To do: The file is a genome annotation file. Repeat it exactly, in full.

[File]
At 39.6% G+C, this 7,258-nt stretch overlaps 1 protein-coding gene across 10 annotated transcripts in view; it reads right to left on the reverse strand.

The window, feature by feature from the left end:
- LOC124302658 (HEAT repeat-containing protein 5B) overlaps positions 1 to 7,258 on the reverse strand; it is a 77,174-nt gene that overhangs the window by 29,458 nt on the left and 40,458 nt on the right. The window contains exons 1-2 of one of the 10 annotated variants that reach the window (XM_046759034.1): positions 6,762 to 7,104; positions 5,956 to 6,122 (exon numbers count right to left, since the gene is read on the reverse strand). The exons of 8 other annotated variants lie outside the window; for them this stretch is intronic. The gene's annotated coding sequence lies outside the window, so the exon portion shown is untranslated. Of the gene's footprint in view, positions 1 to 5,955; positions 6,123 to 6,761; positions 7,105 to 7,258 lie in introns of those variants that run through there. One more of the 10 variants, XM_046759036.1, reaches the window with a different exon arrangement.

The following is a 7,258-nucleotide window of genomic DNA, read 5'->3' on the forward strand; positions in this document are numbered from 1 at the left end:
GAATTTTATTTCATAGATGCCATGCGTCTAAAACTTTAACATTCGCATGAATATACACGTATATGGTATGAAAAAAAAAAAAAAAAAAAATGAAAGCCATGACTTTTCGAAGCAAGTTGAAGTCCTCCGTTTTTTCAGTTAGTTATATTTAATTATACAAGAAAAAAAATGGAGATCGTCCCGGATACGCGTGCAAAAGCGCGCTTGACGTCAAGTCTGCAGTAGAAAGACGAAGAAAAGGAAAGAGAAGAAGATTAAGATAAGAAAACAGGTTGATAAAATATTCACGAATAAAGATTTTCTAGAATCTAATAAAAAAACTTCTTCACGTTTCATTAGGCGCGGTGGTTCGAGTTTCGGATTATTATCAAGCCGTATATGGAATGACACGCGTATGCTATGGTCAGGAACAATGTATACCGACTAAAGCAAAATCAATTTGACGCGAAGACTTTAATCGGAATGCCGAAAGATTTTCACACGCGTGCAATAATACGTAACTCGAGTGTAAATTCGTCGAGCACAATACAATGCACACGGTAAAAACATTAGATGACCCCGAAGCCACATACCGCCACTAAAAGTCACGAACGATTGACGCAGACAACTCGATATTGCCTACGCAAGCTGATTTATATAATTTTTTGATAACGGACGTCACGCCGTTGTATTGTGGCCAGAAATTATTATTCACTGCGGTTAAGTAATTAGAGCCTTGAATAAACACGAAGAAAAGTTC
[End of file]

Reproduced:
At 39.6% G+C, this 7,258-nt stretch overlaps 1 protein-coding gene across 10 annotated transcripts in view; it reads right to left on the reverse strand.

The window, feature by feature from the left end:
- LOC124302658 (HEAT repeat-containing protein 5B) overlaps positions 1 to 7,258 on the reverse strand; it is a 77,174-nt gene that overhangs the window by 29,458 nt on the left and 40,458 nt on the right. The window contains exons 1-2 of one of the 10 annotated variants that reach the window (XM_046759034.1): positions 6,762 to 7,104; positions 5,956 to 6,122 (exon numbers count right to left, since the gene is read on the reverse strand). The exons of 8 other annotated variants lie outside the window; for them this stretch is intronic. The gene's annotated coding sequence lies outside the window, so the exon portion shown is untranslated. Of the gene's footprint in view, positions 1 to 5,955; positions 6,123 to 6,761; positions 7,105 to 7,258 lie in introns of those variants that run through there. One more of the 10 variants, XM_046759036.1, reaches the window with a different exon arrangement.

The following is a 7,258-nucleotide window of genomic DNA, read 5'->3' on the forward strand; positions in this document are numbered from 1 at the left end:
GAATTTTATTTCATAGATGCCATGCGTCTAAAACTTTAACATTCGCATGAATATACACGTATATGGTATGAAAAAAAAAAAAAAAAAAAATGAAAGCCATGACTTTTCGAAGCAAGTTGAAGTCCTCCGTTTTTTCAGTTAGTTATATTTAATTATACAAGAAAAAAAATGGAGATCGTCCCGGATACGCGTGCAAAAGCGCGCTTGACGTCAAGTCTGCAGTAGAAAGACGAAGAAAAGGAAAGAGAAGAAGATTAAGATAAGAAAACAGGTTGATAAAATATTCACGAATAAAGATTTTCTAGAATCTAATAAAAAAACTTCTTCACGTTTCATTAGGCGCGGTGGTTCGAGTTTCGGATTATTATCAAGCCGTATATGGAATGACACGCGTATGCTATGGTCAGGAACAATGTATACCGACTAAAGCAAAATCAATTTGACGCGAAGACTTTAATCGGAATGCCGAAAGATTTTCACACGCGTGCAATAATACGTAACTCGAGTGTAAATTCGTCGAGCACAATACAATGCACACGGTAAAAACATTAGATGACCCCGAAGCCACATACCGCCACTAAAAGTCACGAACGATTGACGCAGACAACTCGATATTGCCTACGCAAGCTGATTTATATAATTTTTTGATAACGGACGTCACGCCGTTGTATTGTGGCCAGAAATTATTATTCACTGCGGTTAAGTAATTAGAGCCTTGAATAAACACGAAGAAAAGTTC